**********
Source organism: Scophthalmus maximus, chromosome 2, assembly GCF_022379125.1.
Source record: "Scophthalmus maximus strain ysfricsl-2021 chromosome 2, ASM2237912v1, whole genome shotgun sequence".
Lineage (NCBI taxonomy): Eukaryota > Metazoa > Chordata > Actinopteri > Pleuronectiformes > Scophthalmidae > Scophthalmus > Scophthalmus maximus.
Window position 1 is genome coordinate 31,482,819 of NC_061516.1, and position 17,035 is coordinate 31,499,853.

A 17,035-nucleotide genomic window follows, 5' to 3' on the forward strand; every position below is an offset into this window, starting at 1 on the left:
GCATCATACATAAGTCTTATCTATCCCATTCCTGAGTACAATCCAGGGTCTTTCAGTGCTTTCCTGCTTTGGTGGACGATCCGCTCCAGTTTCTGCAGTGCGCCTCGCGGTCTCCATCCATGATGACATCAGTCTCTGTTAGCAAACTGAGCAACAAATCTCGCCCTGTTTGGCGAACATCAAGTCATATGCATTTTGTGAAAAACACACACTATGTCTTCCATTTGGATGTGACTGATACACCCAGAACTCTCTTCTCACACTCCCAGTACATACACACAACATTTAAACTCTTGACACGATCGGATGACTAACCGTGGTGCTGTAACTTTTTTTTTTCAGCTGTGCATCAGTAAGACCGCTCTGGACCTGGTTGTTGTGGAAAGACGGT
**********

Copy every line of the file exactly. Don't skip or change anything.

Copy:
Source organism: Scophthalmus maximus, chromosome 2, assembly GCF_022379125.1.
Source record: "Scophthalmus maximus strain ysfricsl-2021 chromosome 2, ASM2237912v1, whole genome shotgun sequence".
Lineage (NCBI taxonomy): Eukaryota > Metazoa > Chordata > Actinopteri > Pleuronectiformes > Scophthalmidae > Scophthalmus > Scophthalmus maximus.
Window position 1 is genome coordinate 31,482,819 of NC_061516.1, and position 17,035 is coordinate 31,499,853.

A 17,035-nucleotide genomic window follows, 5' to 3' on the forward strand; every position below is an offset into this window, starting at 1 on the left:
GCATCATACATAAGTCTTATCTATCCCATTCCTGAGTACAATCCAGGGTCTTTCAGTGCTTTCCTGCTTTGGTGGACGATCCGCTCCAGTTTCTGCAGTGCGCCTCGCGGTCTCCATCCATGATGACATCAGTCTCTGTTAGCAAACTGAGCAACAAATCTCGCCCTGTTTGGCGAACATCAAGTCATATGCATTTTGTGAAAAACACACACTATGTCTTCCATTTGGATGTGACTGATACACCCAGAACTCTCTTCTCACACTCCCAGTACATACACACAACATTTAAACTCTTGACACGATCGGATGACTAACCGTGGTGCTGTAACTTTTTTTTTTCAGCTGTGCATCAGTAAGACCGCTCTGGACCTGGTTGTTGTGGAAAGACGGT